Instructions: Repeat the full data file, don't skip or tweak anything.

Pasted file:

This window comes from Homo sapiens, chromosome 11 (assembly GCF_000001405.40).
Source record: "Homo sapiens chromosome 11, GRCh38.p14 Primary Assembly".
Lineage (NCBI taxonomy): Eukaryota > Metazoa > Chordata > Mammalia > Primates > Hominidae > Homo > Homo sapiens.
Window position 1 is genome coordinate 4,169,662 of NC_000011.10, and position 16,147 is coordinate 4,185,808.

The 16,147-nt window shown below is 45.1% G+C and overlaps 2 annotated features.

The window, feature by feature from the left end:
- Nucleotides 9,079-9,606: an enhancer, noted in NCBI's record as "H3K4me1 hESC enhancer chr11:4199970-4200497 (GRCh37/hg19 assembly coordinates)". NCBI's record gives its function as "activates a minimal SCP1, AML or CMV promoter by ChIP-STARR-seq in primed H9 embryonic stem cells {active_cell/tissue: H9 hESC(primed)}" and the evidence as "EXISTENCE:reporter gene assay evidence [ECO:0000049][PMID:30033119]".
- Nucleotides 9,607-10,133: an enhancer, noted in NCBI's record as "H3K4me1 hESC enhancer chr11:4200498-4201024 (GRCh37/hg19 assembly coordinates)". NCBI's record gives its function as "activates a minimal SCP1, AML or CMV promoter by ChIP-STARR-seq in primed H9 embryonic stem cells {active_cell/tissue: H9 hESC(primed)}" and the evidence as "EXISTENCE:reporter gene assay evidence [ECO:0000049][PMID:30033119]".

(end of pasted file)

This window comes from Homo sapiens, chromosome 11 (assembly GCF_000001405.40).
Source record: "Homo sapiens chromosome 11, GRCh38.p14 Primary Assembly".
Lineage (NCBI taxonomy): Eukaryota > Metazoa > Chordata > Mammalia > Primates > Hominidae > Homo > Homo sapiens.
Window position 1 is genome coordinate 4,169,662 of NC_000011.10, and position 16,147 is coordinate 4,185,808.

The 16,147-nt window shown below is 45.1% G+C and overlaps 2 annotated features.

The window, feature by feature from the left end:
- Nucleotides 9,079-9,606: an enhancer, noted in NCBI's record as "H3K4me1 hESC enhancer chr11:4199970-4200497 (GRCh37/hg19 assembly coordinates)". NCBI's record gives its function as "activates a minimal SCP1, AML or CMV promoter by ChIP-STARR-seq in primed H9 embryonic stem cells {active_cell/tissue: H9 hESC(primed)}" and the evidence as "EXISTENCE:reporter gene assay evidence [ECO:0000049][PMID:30033119]".
- Nucleotides 9,607-10,133: an enhancer, noted in NCBI's record as "H3K4me1 hESC enhancer chr11:4200498-4201024 (GRCh37/hg19 assembly coordinates)". NCBI's record gives its function as "activates a minimal SCP1, AML or CMV promoter by ChIP-STARR-seq in primed H9 embryonic stem cells {active_cell/tissue: H9 hESC(primed)}" and the evidence as "EXISTENCE:reporter gene assay evidence [ECO:0000049][PMID:30033119]".